Master’s Thesis Position: Finite-element modelling of transcranial brain stimulation Aalto University, Department of Electrical Engineering and Automation Finland

Master’s Thesis Position: Finite-element modelling of transcranial brain stimulation


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Department of Electrical Engineering and Automation

Teaching and research positions

Department of Electrical Engineering and Automation, Electromagnetics in health technologies group, is looking for Master thesis worker in the topic described below. The position is especially well suited for students wishing to continue to doctoral studies.



Transcranial direct current stimulation (tDCS) is a non-invasive method for eliciting long-lasting changes in cortical activity. TDCS is well tolerable and affordable, and could therefore be a promising alternative treatment strategy for diverse neurological or psychiatric diseases. For instance, tDCS has shown effectiveness for depression, chronic pain, or stroke rehabilitation.


A limitation of tDCS is that the electric currents flowing to the brain depend on individual anatomical features. Therefore, the actual stimulus, i.e., the electric field in the brain, can vary greatly between individuals. In therapeutic applications of tDCS, this could lead to uncertain treatment outcomes.


Our research group has been developing personalized computational MRI-based models that can reveal the detailed distribution of the electric field in each subject’s/patient’s brain. Our goal is to link these fields to individual stimulation outcomes. If we succeed, electric field models could be used to personalize and control tDCS, leading to improved effectiveness.


In this MSc thesis, the task of the candidate is to implement new features into our finite-element method (FEM) solver, which has been implemented in Matlab/C programming language. These features include the ability model anisotropic electrical conductivities and analysing diffusion tensor imaging (DTI) data. The second task is to construct individualized anatomical models from 15+ patients, who participated in a clinical tDCS study on depression, and explore whether the individually modelled electric fields are related to clinical outcomes.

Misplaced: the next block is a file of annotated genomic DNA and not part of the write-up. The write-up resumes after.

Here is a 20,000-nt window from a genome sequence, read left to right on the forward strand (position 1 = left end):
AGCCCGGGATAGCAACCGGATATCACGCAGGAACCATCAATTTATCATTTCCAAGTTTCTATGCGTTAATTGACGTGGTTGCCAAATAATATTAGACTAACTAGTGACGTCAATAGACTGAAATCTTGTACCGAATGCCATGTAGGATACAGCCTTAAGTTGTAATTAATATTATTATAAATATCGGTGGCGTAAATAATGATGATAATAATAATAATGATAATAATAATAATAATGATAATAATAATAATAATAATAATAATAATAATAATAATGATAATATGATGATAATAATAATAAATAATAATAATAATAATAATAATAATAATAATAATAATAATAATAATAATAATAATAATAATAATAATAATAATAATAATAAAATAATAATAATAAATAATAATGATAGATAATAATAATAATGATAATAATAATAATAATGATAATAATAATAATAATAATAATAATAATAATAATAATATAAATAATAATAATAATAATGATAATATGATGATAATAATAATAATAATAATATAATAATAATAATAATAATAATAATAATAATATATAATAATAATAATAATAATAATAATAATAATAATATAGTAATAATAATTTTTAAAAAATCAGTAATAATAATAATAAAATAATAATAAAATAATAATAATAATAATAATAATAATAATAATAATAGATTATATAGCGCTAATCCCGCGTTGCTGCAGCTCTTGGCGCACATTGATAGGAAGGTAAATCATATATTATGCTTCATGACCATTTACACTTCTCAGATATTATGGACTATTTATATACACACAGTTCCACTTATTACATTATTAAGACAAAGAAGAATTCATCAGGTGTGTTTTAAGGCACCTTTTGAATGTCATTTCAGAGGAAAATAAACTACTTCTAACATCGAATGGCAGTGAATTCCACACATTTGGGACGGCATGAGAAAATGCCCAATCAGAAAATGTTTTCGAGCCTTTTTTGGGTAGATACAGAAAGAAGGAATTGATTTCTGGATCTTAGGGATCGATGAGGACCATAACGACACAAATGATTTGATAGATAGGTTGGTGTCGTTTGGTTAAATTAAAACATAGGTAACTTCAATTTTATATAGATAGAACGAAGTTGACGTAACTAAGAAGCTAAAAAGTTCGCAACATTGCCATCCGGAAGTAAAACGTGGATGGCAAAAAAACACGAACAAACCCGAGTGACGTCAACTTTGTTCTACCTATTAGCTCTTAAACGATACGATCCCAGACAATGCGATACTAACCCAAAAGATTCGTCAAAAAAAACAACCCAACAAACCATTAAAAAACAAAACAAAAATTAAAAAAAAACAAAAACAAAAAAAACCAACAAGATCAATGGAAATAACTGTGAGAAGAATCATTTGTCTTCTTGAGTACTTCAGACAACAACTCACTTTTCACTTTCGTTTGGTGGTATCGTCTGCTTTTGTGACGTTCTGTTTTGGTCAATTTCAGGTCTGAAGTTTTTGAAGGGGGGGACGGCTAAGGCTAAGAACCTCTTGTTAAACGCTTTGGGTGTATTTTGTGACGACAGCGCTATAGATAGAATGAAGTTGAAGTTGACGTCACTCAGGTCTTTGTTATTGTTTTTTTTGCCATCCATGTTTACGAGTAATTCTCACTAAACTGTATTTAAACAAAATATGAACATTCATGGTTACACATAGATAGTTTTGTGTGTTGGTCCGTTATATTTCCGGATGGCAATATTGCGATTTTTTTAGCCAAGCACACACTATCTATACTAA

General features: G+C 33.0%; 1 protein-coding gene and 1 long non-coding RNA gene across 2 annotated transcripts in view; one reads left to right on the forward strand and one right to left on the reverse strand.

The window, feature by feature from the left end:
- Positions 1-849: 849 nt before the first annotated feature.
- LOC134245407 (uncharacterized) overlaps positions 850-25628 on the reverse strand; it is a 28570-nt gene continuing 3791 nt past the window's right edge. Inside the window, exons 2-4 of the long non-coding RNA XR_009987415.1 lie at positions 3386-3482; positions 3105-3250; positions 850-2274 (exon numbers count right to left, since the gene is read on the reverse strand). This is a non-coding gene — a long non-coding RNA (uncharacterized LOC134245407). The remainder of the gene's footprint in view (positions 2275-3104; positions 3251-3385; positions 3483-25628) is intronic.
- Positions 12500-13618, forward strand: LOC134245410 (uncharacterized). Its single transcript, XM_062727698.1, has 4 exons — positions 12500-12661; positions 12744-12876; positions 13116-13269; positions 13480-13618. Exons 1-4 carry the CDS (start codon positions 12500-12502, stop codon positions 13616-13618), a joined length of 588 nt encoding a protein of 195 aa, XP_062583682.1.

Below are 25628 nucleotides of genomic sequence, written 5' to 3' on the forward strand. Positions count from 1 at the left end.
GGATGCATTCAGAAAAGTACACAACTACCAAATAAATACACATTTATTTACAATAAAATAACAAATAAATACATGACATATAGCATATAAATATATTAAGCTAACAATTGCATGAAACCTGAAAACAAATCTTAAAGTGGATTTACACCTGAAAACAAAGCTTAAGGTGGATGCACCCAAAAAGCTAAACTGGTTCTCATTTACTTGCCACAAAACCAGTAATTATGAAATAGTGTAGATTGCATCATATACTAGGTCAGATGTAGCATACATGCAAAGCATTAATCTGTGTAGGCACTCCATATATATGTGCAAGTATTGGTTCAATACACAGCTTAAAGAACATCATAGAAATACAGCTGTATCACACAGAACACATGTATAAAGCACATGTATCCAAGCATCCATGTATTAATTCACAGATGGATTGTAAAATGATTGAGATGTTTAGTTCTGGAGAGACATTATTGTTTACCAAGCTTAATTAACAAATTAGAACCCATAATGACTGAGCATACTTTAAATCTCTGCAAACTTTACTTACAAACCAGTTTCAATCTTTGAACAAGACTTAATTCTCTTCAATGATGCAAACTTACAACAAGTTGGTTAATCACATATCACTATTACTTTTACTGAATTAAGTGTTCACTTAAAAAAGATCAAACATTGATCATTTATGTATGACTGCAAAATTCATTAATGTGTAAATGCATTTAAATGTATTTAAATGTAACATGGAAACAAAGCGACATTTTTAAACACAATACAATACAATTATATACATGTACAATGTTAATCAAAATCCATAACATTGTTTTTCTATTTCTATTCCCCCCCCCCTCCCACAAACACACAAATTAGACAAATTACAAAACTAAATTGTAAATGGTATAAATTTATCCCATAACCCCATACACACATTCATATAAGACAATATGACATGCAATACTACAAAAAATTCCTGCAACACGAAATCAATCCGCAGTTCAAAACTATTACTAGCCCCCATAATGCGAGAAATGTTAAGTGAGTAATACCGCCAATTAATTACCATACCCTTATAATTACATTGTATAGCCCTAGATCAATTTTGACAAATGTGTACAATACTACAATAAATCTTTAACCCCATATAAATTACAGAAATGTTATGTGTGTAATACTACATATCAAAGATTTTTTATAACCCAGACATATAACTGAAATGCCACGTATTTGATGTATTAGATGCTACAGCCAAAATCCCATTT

The work will consist of the following main parts: theory, implementation of anisotropic FEM solver, image segmentation, analysis of DTI data, modelling of induced electric fields, and data analysis.



  • Applicant must be a student of Aalto University
  • The position is suitable for students in electrical engineering, physics, or biomedical engineering
  • We expect that the candidate has good programming and mathematical skills and basic knowledge of electromagnetic field theory and Matlab (or similar software)
  • Knowledge in finite-element method, statistics, and medical image processing are considered as advantages
  • Candidates willing to continue to doctoral studies are especially welcome



Spring/summer 2019 to autumn/winter 2019 (six months).


How to apply

Please apply through our electronic recruitment system (link Apply now!). The deadline for applications is 22.04.2019. Application materials should be submitted in English or Finnish. Your application should include the following attachments in single PDF document: a cover/motivation letter, CV, and copy of study records.


Aalto University reserves the right for justified reasons to leave the position open, to extend the application period and to consider candidates who have not submitted applications during the application period.


Additional information

For more information please contact Professor Ilkka Laakso (Ilkka.laakso(a) For recruitment related matters please contact HR Coordinator Jaana Hänninen (jaana.hanninen(a)


Aalto University is a community of bold thinkers where science and art meet technology and business. We are committed to identifying and solving grand societal challenges and building an innovative future. Aalto University has six schools with nearly 11 000 students and more than 400 professors. Our campuses are located in Espoo and Helsinki, Finland.


The Department of Electrical Engineering and Automation is a part of AALTO’s School of Electrical Engineering. Hosting a multitude of international and world-leading researchers, the Department of Electrical Engineering and Automation provides a truly inspirational ecosystem, where scientists and engineers from different fields interact and work together by crossing traditional boundaries to solve the most challenging scientific and technological problems, provide an excellent education and produce greater wellbeing for society in general. Its main research focus areas are: control, robotics, autonomous systems, power systems, and Industrial electronics and informatics. The department develops technologies, data models and standards supporting the integration of industrial information systems.

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